The Department of Transportation announced last month that it is seeking innovative ways to fight congestion at some of the nation’s busiest border crossings. “It’s time to put an end to the kind of delays that keep families and businesses at a standstill at our borders,” Transportation Secretary Mary Peters said.

Peters said DOT would select at least two projects each along the Canadian and Mexican borders. She said the effort was needed because over the last two decades, the value of freight shipments among the United States, Canada and Mexico has risen by 170 percent, growing an average of 8 percent annually and leading to longer delays at the crossings.

In 2007, U.S.-bound traffic from Canada experienced delays of up to three hours at many crossings, costing businesses more than $14 billion annually, Peters said. On the Mexico side, San Diego County alone loses $271 million in annual revenue due to delays at the border, she said.

Verizon’s Dikijian receives top NPTC award
Haig Dikijian, safety program director for Verizon Logistics, was honored recently with the highest award given to an individual by the National Private Truck Council – the Private Fleet Executive of the Year. Dikijian, a Certified Transportation Professional, has worked for the same company for more than 43 years – although that company has been known over that period as New York Telephone, Nynex, Bell Atlantic, GTE and now Verizon.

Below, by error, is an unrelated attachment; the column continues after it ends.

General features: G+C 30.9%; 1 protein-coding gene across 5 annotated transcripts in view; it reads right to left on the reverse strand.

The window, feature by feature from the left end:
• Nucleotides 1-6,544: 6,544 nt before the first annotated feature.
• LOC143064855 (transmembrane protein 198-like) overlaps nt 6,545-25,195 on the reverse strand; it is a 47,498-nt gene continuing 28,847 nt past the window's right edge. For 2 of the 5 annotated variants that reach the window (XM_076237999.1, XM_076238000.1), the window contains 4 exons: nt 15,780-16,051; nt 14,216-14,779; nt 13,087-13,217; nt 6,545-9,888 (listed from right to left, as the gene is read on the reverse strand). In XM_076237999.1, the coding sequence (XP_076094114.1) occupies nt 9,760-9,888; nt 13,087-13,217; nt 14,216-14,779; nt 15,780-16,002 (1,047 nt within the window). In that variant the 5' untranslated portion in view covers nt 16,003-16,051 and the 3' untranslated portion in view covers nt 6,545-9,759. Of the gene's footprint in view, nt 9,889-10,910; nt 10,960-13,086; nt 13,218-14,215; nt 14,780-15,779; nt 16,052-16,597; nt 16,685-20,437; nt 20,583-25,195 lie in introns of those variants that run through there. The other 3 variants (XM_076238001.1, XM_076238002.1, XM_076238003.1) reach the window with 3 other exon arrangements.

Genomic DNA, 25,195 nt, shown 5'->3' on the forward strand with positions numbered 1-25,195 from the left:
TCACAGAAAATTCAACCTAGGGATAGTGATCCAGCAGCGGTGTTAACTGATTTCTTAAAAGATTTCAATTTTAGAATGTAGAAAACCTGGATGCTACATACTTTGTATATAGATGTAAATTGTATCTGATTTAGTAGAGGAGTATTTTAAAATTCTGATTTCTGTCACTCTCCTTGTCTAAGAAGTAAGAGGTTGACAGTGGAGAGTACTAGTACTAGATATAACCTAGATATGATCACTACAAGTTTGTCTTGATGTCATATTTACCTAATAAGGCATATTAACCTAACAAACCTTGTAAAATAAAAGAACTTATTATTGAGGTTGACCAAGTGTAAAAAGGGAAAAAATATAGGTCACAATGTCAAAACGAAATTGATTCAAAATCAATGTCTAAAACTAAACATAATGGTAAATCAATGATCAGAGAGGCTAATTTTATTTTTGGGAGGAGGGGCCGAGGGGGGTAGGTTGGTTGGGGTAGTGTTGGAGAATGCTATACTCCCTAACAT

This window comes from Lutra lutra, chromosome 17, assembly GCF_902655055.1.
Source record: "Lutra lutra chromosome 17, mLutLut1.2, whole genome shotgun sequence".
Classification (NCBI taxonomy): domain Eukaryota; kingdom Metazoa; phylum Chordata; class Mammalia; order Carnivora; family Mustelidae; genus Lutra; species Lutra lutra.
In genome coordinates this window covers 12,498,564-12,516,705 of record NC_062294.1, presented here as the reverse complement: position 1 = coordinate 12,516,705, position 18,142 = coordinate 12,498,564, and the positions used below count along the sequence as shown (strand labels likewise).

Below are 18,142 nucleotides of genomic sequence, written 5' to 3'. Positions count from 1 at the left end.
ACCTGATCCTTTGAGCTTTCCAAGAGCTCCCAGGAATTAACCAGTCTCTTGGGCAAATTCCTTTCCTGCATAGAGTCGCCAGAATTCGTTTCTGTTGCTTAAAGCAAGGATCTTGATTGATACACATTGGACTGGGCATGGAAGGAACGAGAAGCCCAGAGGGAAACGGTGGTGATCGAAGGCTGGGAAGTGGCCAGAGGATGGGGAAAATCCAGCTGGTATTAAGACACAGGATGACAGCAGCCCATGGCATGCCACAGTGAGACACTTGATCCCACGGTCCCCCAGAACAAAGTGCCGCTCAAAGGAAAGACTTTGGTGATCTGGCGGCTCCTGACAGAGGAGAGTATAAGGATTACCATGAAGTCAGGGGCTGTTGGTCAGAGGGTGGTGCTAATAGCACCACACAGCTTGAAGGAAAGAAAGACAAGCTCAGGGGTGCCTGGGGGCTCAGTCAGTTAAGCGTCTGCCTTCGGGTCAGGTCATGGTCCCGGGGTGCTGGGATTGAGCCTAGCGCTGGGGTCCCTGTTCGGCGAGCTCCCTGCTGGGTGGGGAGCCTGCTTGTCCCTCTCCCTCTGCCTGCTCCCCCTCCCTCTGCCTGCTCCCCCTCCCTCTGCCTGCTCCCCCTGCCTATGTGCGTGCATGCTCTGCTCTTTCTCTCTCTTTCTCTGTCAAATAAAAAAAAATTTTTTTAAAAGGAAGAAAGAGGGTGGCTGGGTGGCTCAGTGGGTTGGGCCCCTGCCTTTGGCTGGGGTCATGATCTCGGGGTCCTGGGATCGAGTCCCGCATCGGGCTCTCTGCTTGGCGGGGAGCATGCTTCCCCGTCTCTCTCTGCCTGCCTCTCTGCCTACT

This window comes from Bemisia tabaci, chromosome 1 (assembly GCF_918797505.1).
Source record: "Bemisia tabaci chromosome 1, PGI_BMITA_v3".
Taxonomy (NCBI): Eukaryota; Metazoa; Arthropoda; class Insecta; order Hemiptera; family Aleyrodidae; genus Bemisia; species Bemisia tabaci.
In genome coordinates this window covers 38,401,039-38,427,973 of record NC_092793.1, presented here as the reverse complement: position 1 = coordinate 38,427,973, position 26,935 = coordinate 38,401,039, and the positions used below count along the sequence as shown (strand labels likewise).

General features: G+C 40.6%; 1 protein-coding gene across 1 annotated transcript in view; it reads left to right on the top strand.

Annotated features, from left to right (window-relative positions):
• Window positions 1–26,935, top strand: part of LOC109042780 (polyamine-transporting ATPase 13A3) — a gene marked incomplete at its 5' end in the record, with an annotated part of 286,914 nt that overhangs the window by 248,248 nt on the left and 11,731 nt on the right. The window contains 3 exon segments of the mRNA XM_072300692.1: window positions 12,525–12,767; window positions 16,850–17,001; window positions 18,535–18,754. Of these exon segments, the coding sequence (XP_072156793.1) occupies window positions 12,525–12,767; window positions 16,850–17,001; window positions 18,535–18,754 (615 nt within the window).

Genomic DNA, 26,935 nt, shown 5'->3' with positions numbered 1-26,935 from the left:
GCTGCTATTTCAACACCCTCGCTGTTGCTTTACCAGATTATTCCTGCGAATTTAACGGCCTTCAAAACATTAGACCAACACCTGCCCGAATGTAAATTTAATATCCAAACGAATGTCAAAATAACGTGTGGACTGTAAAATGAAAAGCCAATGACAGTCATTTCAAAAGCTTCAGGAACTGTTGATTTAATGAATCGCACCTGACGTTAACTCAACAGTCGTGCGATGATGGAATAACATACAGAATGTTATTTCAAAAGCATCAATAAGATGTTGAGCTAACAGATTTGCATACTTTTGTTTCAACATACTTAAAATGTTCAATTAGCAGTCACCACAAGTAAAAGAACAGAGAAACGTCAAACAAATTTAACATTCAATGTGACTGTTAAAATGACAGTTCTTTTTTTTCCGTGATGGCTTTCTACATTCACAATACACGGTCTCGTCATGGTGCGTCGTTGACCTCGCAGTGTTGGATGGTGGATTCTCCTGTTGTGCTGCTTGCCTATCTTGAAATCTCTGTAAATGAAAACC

NPTC honored John Thompson as its Fleet Safety Professional of the Year. Thompson, hazardous materials specialist for Matheson Tri-Gas, has more than 43 years’ experience in the industry with Airco Industrial Gases, which later was acquired by BOC Gases.

The Fleet Member of the Year Award went to John Hinton, transportation manager for Harris Teeter. Previously, Hinton was the director of transportation for a major automotive supplier for 27 years and has been in private-carrier management for more than 31 years.

Brian McLaughlin, executive vice president for PeopleNet, received the Allied Member of the Year Award. Since 2001, McLaughlin has been leading marketing, product development, communications and inside sales programs.

The NPTC Membership Development Award honored Greg Mathein, formerly manager of traffic and transportation for Senco Products. Mathein has worked in private fleet management and transportation for more than 39 years.

Daniel Smith of Smart & Final received the inaugural Daniel P. Smith Life Achievement Award, given to an individual who has made significant leadership contributions to NPTC in helping advance the goals and objectives of the council.